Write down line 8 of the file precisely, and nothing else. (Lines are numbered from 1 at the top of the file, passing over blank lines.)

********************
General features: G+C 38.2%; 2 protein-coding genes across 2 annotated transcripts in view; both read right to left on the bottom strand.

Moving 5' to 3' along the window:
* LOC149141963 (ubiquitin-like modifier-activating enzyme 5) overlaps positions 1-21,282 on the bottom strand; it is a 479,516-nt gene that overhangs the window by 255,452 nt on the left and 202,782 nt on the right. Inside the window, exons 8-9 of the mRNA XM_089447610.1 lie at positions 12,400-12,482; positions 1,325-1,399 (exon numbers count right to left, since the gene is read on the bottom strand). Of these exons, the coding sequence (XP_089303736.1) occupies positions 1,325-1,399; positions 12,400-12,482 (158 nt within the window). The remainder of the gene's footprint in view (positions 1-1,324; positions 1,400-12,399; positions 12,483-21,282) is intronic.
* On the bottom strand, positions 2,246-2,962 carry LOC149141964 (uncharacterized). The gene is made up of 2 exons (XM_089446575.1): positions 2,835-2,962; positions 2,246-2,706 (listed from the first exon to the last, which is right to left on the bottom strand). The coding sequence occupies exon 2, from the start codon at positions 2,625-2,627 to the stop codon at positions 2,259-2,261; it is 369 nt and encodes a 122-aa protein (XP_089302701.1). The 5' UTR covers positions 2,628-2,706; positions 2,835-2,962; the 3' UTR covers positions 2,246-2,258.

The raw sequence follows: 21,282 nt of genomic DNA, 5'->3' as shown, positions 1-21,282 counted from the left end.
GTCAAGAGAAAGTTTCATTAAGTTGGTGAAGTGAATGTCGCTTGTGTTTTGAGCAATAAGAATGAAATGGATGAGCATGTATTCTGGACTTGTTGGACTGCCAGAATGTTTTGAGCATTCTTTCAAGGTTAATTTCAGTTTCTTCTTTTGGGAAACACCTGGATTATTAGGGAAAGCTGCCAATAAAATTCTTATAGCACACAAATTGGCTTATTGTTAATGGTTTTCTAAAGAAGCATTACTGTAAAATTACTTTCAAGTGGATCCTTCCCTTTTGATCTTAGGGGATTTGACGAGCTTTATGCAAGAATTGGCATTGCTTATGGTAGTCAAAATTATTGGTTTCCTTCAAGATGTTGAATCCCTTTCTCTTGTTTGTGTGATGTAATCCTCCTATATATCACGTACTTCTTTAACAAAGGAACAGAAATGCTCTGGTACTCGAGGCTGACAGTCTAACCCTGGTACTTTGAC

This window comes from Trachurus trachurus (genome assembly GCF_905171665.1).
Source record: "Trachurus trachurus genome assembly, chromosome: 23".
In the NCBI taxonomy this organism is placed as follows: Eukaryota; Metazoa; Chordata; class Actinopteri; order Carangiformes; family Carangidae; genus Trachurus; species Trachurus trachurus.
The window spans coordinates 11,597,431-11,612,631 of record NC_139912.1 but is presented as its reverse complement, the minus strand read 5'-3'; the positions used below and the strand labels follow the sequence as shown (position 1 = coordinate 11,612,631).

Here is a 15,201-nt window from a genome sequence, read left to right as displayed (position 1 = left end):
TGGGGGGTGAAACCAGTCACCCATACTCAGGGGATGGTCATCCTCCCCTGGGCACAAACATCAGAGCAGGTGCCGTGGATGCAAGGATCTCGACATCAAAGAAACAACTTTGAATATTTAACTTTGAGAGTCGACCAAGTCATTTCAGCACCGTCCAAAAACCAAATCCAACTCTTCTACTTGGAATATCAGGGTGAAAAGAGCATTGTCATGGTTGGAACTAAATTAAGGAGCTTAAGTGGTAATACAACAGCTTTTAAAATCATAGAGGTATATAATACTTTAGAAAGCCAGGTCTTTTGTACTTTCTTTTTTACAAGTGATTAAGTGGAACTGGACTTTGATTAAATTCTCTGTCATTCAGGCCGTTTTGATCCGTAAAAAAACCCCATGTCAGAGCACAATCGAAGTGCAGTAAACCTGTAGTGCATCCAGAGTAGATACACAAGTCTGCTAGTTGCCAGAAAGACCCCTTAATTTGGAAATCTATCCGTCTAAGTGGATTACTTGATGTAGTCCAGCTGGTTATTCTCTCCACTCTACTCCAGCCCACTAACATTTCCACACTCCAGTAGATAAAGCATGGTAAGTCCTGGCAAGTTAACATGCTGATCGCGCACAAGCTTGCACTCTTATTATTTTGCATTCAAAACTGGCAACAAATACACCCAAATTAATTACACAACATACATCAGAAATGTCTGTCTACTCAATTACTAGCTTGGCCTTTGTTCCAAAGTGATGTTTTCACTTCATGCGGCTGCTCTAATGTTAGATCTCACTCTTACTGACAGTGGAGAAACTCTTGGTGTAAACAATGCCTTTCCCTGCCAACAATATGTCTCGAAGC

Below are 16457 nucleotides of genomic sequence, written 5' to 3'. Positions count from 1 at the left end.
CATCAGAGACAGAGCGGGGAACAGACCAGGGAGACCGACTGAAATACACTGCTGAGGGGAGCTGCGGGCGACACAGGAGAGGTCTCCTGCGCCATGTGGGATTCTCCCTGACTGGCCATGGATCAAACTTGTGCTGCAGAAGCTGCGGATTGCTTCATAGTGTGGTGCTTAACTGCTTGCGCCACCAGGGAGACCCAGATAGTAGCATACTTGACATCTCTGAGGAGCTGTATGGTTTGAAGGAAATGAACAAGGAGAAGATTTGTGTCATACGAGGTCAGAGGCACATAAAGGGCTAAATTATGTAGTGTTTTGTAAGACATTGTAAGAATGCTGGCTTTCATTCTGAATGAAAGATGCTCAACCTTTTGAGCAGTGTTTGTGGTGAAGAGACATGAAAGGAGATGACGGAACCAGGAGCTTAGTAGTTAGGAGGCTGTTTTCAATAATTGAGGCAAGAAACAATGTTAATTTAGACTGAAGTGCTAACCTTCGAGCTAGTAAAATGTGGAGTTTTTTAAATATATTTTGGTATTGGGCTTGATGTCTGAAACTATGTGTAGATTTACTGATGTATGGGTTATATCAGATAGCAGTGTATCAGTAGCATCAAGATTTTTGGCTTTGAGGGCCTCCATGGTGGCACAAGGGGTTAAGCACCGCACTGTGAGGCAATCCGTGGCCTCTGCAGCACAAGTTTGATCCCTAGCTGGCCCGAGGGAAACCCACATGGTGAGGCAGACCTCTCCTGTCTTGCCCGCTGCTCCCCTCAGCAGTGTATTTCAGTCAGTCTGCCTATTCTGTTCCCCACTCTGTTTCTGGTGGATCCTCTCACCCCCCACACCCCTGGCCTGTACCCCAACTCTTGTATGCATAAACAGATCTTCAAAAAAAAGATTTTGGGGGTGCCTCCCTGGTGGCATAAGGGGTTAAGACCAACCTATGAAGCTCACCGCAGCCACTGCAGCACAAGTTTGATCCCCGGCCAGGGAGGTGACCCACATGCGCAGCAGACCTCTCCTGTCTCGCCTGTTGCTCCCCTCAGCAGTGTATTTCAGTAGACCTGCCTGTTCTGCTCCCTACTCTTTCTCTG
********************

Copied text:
Source record: "Trachurus trachurus genome assembly, chromosome: 23".